Breaking New Ground: A Sicilian Coffee Plantation, Part 2

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The Morettino family has successfully cultivated a coffee plantation right in Sicily. Next on the agenda: making the island an international coffee hub.

BY JOSEPH PHELAN
SPECIAL TO BARISTA MAGAZINE ONLINE

Feature photo by Tomas Anton Escobar via Unsplash

Editor’s note: Check out part one of this story here.

Andrea Morettino’s family has proven that coffee can be grown in Sicily. As for their future endeavors, Andrea is certain that the tight-knit nature of Sicilian communities will be integral to his family’s coffee-growing success. “We believe in an open project model that involves collaboration with the Botanical Garden, the University of Palermo, and Catania, which aims to involve farmers, scholars, researchers, and specialists in the cultivation and processing of coffee.” 

A Changing Climate

Of course, the Morettinos’ desire, commitment, and enthusiasm can only go so far. Human undertakings are undoubtedly a big part of the Sicilian coffee-growing effort. But it is also important to note the impact of climate change, Andrea readily acknowledges. 

“During the last few years we Sicilians have witnessed alternations of the traditional seasons and double or triple blooms. Due to the climate tropicalization, we have also witnessed the successful farming of traditionally tropical fruits like mango, papaya, avocado, and kiwi,” he says. And, according to Andrea, Sicily’s changing climate could bring with it many opportunities for people who are willing to work the land.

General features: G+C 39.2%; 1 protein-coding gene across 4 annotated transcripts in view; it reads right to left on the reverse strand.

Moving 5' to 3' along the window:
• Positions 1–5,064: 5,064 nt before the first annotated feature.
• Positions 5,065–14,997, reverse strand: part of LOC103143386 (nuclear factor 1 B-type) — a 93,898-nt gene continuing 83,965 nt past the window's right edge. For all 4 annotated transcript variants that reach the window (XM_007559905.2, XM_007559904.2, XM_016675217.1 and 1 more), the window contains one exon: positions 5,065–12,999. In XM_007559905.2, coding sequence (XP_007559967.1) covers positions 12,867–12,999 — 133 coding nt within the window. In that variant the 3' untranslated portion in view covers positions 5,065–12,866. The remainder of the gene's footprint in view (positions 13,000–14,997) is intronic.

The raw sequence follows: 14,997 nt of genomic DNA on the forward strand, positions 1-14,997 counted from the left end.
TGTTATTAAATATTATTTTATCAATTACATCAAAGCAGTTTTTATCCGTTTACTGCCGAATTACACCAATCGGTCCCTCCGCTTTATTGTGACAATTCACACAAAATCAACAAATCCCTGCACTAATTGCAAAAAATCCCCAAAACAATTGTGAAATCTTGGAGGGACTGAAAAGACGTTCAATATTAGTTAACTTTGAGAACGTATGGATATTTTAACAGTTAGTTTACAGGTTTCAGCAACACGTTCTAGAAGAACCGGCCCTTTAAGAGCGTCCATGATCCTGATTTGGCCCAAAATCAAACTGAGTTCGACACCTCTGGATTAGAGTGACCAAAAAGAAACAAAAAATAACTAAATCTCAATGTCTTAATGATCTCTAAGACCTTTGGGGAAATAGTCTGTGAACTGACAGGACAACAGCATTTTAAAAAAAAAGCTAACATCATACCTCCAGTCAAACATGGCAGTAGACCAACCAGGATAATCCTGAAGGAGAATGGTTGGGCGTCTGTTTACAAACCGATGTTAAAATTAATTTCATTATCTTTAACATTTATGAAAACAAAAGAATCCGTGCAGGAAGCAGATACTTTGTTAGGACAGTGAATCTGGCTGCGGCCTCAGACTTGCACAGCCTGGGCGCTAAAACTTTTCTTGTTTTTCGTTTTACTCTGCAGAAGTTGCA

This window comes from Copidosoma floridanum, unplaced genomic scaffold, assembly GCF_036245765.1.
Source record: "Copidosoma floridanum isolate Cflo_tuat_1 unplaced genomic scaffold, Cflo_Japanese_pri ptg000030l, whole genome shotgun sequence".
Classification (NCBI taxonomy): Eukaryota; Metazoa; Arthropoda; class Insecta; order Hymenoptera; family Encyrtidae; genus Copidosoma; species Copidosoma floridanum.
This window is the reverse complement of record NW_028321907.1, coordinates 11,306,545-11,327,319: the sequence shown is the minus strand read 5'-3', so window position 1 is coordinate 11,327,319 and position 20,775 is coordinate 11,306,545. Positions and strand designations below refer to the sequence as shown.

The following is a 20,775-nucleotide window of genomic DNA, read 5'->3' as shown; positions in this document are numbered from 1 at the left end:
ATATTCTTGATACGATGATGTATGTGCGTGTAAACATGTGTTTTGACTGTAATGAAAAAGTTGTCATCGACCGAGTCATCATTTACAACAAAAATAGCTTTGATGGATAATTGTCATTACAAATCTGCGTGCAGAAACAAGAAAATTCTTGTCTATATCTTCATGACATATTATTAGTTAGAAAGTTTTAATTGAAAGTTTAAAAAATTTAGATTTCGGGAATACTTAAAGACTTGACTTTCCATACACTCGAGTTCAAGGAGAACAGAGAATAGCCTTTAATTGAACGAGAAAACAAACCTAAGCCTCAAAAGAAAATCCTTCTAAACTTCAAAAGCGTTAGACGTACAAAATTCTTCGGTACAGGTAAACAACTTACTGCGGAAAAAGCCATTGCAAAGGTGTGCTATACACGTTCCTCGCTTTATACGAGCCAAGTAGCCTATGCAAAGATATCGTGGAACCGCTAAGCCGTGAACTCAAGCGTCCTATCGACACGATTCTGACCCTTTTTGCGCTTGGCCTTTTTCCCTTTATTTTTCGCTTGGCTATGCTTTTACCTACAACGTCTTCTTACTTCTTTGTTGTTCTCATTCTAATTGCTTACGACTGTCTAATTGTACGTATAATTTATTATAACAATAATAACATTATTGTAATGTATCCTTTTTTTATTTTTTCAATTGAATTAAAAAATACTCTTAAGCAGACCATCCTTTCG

The interior of the coffee museum at Morettino headquarters. Along two wood-paneled walls are signs, bellows, old hand-turned coffee roasters, and all sorts of antique coffee roasting tools, mostly made of metal.
The Museo Morettino holds an astonishing collection of over 1,000 coffee-related objects. Photo courtesy of Caffè Morettino.

“We have thousands of abandoned greenhouses (across Sicily) that could be restored and reconverted for new cultivation of tropical fruits or coffee. Nature has given us a strong signal that deserves to be listened to. We are witnessing changes that have to make us think about the present and future of our land.” 

’Coffee Land’

The fact that the Morettino family has proven coffee to be a viable Sicilian crop has been met with widespread approval across the island. The project’s success arrived at just the right time. Climate change has been essential to the coffee growing project. But it has not been as kind to other plants on the island. Estimates revealed by La Cia-Agricoltori Italiani, one of Italy’s most respected farming associations, predict that Sicily’s 2022/23 olive crop will be down 30% compared to the previous year. This has largely been attributed to high temperatures and periods of unseasonal drought.